As one of the luxury car brands hard hit by Tesla’s emergence as a rising plus-size car brand, BMW is ramping up electric vehicles, driving cars, and the transition to digital technology. That means launching new gas-free vehicles, announcing goals of doubling electric vehicle sales this year, and declaring that the time for Tesla’s unique selling proposition has expired. This means big changes for the 100-year-old car brand.
Think online sales, or buying a car in an app.
Even when you have thousands of agents in the real, physical and physical world.
BMW VP Jens Thiemer told me recently at TechFirst Podcast. “And we have to prepare ourselves with our retail partners to make that possible.”
Target: 25% of all BMW cars sold online by 2025.
To do this, BMW has tapped into Adobe for data management, personalized digital experiences, a unified customer experience across digital agencies, and where else a BMW owner experiences the brand… including in the car, for months and years after purchase. Think “phygital,” that awkward word for a mixture of physical and digital.
This new unified experience could extend into the metaverse, Thiemer says, with virtual test engines. But it also incorporates current real-world proxies as a valuable asset, not as fading relics of a pre-digital age or an anchor slowing the boat of change.
“For many people, our retail partners are the main facet of our brand,” Thiemer says. “And of course I think it would be foolish to give up on that, because even if there is a huge trend of direct sales … we also see brands in the automotive sector who are totally dependent on a digital buying journey, a direct sales model, they are now investing more and more in physical locations as well , because … they still need – for a perfect customer journey – those touch points.”
(As a Tesla owner, I can verify that the need remains. And having to drive fairly long distances to get service is not an ideal customer experience.)
One big change: fixed prices.
This is new for most car brands of course. But in the growing world of digital sales, it’s hard to integrate negotiation. Besides, having to negotiate before you can get a good price isn’t exactly great for the brand image.
Other: customize cars according to personal needs.
While most brands are taking orders, the industry is still largely built on pre-made selections that consumers simply accept or reject, rather than models prepped with everything you want and nothing you don’t need.
This is one of the places where BMW is working with partners like Adobe through Experience Cloud, a suite of apps for commerce, customer data and personalization across channels and media. And… the actual physical locations.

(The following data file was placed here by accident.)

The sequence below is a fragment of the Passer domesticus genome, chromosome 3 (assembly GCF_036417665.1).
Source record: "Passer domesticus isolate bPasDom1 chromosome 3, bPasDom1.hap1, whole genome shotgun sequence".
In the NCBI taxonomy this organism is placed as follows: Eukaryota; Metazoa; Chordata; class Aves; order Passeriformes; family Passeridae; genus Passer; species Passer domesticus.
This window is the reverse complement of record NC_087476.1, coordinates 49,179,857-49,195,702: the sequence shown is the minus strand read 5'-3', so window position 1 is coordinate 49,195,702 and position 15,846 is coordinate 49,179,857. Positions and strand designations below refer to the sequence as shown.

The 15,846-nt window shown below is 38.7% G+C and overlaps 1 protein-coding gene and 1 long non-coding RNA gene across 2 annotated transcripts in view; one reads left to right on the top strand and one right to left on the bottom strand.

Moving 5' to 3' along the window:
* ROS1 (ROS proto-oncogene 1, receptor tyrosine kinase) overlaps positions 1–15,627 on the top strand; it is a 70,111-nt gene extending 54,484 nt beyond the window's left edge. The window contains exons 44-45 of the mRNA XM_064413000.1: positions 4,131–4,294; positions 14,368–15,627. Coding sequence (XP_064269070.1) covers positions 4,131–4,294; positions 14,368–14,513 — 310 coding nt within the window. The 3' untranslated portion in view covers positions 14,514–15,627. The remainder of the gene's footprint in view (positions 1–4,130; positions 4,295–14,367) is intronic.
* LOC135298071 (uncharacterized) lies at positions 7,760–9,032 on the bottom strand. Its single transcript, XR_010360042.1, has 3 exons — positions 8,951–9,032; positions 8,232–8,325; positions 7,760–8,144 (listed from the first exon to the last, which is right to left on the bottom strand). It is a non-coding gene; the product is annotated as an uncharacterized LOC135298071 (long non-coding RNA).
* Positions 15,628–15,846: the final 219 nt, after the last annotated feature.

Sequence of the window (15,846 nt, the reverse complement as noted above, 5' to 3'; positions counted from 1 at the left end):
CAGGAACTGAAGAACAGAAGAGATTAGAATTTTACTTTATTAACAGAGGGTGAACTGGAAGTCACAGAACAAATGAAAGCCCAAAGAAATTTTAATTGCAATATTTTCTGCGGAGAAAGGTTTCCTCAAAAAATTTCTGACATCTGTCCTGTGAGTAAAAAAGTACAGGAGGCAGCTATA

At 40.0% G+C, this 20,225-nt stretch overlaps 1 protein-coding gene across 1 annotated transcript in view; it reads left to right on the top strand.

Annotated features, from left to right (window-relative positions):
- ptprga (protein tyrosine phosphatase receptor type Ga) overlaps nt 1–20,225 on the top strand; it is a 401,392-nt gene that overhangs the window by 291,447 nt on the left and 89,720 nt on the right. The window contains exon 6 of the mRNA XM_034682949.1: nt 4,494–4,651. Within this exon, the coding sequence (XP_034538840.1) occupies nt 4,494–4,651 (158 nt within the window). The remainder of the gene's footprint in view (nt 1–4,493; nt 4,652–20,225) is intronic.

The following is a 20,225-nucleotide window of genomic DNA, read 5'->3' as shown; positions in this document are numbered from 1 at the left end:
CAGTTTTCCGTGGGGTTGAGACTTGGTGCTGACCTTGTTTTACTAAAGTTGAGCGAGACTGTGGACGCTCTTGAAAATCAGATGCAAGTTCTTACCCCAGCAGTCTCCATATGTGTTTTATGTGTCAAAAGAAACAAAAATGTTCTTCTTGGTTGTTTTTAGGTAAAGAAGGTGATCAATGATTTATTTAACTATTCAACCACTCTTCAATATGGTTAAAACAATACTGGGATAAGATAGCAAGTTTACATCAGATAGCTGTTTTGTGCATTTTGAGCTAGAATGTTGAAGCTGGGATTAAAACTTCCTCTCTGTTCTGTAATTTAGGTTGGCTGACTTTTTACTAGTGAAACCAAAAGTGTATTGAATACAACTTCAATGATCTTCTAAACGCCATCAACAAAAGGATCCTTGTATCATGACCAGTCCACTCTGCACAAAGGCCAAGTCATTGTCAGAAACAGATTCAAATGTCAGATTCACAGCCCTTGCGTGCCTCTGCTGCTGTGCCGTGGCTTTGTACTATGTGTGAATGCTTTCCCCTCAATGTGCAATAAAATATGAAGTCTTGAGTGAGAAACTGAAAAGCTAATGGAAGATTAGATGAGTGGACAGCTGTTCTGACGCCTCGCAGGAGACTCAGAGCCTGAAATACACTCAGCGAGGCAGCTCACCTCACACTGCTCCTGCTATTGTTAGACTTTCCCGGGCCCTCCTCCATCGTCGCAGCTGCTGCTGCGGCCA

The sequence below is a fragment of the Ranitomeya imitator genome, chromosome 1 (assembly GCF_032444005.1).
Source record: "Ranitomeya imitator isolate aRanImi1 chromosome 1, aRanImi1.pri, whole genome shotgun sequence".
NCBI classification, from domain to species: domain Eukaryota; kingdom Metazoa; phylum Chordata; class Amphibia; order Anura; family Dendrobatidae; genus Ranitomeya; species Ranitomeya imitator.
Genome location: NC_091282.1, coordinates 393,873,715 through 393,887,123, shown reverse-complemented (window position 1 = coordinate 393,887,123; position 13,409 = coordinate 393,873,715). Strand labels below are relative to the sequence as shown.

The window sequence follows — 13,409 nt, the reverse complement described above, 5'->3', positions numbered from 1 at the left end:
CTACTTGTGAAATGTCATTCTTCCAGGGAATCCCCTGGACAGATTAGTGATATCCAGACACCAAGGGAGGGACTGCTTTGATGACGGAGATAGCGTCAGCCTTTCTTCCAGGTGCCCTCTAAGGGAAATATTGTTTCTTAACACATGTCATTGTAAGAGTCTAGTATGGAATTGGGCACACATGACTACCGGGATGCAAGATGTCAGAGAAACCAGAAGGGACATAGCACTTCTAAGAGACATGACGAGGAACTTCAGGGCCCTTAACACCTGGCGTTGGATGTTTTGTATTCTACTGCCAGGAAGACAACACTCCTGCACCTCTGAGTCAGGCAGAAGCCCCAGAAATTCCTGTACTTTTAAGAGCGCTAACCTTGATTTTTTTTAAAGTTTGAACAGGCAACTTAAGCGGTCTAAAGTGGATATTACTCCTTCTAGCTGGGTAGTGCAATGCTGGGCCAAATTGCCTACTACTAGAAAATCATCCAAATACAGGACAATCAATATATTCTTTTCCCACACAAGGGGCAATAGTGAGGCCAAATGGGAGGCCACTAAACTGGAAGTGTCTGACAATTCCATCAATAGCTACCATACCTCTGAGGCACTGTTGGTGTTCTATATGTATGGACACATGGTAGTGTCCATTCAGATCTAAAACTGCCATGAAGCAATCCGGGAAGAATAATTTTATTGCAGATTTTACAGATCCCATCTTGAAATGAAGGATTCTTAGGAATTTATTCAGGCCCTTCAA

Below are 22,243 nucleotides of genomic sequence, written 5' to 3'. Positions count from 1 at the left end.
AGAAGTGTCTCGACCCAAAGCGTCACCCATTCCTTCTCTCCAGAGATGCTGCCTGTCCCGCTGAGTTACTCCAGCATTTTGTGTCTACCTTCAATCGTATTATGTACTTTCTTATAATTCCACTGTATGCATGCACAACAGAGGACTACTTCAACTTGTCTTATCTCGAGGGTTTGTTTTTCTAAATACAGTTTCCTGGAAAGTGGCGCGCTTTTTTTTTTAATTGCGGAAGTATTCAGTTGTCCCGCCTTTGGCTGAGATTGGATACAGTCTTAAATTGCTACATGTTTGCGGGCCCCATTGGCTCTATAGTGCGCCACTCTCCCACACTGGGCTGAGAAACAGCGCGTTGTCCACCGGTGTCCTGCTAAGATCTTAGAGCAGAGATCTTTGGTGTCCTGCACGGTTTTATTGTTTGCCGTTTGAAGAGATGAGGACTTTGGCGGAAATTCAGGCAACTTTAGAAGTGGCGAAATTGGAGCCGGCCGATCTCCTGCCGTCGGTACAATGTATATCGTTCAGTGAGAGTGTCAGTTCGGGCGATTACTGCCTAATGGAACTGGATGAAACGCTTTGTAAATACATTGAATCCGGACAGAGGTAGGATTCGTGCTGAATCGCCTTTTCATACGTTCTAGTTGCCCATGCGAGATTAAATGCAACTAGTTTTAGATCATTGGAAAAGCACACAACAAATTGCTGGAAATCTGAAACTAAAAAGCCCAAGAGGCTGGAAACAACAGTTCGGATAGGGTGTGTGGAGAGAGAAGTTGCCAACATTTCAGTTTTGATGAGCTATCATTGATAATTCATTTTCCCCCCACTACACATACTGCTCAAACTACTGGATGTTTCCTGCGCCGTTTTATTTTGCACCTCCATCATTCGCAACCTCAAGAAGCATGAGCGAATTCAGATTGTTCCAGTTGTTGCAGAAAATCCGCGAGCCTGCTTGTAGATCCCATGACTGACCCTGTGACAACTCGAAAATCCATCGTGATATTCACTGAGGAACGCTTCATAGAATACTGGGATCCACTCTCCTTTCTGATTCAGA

“Seamless customer experiences and journeys – built on insights, data, and compelling content – are what make the digital economy personal,” says Anil Chakravarthy, Head of Digital Experience Business at Adobe. “With the evolution of the web, there will be an ever greater demand for immersive, data-driven experiences that include e-commerce, multi-user functionality, and the ability to own and export customized versions of your identity and possessions across virtual worlds.”
This means that the car buying journey does not end when the customer receives it. In a new world – brave new world? – There may be a function not enabled in your vehicle that you can only unlock as needed or desired…for an additional price. Tesla does this with Acceleration Boost, for example, which you can buy to make an already fast-range Tesla Model 3 or Y faster, but not as fast as the performance model.
BMW is looking into that, too.
“We have the potential to provide on-demand digital services and functionality during the usage phase,” says Thiemer. “If a customer is in a situation where, say, a technical feature like the active cruise control set in an advanced version would be great for the person… we give that to you, and we explain what the feature is. We say, well, there is a free trial period. Try When you want, you can order it. So it’s actually done in less than a minute and you’re ready to go.”
That keeps the car fresh, says Thiemer.
It also keeps the dollars flowing, of course, and is probably a step down the road to not actually owning a car, but just paying a transportation subscription fee and getting access to a specific car, or whatever vehicle you might need. There are pros and cons to this vision.
Whatever digital cars become, and whatever the car-buying experience becomes digital, Thiemer says the human touch should never go away.
But where it appears should be based on numerical data.
He told me, “People want to connect from time to time with real faces… To me, that’s very, very obvious.” “I think it’s almost a concierge kind of thing. It’s your personal partner by your side who works at every point 24/7 whenever you have a desire or when you have a request in the context of your mobility system.”
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